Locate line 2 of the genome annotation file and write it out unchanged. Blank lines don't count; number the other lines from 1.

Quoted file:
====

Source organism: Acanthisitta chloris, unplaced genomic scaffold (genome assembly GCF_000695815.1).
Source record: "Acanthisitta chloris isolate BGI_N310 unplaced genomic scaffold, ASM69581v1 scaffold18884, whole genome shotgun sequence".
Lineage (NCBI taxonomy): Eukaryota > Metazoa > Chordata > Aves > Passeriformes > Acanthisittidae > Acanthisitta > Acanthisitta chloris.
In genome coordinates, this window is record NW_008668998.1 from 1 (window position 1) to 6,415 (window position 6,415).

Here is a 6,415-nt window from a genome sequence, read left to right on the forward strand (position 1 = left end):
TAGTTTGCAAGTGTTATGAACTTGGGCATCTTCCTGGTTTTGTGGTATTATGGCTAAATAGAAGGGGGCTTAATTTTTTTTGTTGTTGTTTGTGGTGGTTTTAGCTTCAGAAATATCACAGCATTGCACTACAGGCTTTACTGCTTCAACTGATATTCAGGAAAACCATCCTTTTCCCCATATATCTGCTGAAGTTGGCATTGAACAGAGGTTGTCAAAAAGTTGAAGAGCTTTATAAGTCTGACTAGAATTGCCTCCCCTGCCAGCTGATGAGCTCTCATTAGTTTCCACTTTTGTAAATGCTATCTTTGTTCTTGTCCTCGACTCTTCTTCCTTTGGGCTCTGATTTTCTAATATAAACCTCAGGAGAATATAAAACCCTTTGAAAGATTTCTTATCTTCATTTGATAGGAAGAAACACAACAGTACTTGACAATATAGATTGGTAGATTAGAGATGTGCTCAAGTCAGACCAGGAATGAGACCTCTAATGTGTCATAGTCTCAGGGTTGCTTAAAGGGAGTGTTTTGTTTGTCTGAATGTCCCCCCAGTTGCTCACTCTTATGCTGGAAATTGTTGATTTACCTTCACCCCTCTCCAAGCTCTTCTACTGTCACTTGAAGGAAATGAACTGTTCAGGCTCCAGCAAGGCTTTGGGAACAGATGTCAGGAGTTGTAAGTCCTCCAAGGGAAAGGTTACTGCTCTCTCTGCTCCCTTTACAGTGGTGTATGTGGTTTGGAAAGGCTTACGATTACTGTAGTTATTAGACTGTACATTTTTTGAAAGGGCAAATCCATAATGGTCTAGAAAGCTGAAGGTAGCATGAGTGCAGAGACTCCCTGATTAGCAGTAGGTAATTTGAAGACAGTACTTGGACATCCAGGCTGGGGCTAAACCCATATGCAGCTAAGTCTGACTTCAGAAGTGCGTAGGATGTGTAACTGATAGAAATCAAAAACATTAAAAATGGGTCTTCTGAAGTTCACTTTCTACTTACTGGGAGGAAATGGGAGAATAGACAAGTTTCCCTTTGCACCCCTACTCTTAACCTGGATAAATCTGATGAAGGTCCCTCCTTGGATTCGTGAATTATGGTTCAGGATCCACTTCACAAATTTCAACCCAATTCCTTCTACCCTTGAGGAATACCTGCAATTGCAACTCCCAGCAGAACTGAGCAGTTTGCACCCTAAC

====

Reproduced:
Source record: "Acanthisitta chloris isolate BGI_N310 unplaced genomic scaffold, ASM69581v1 scaffold18884, whole genome shotgun sequence".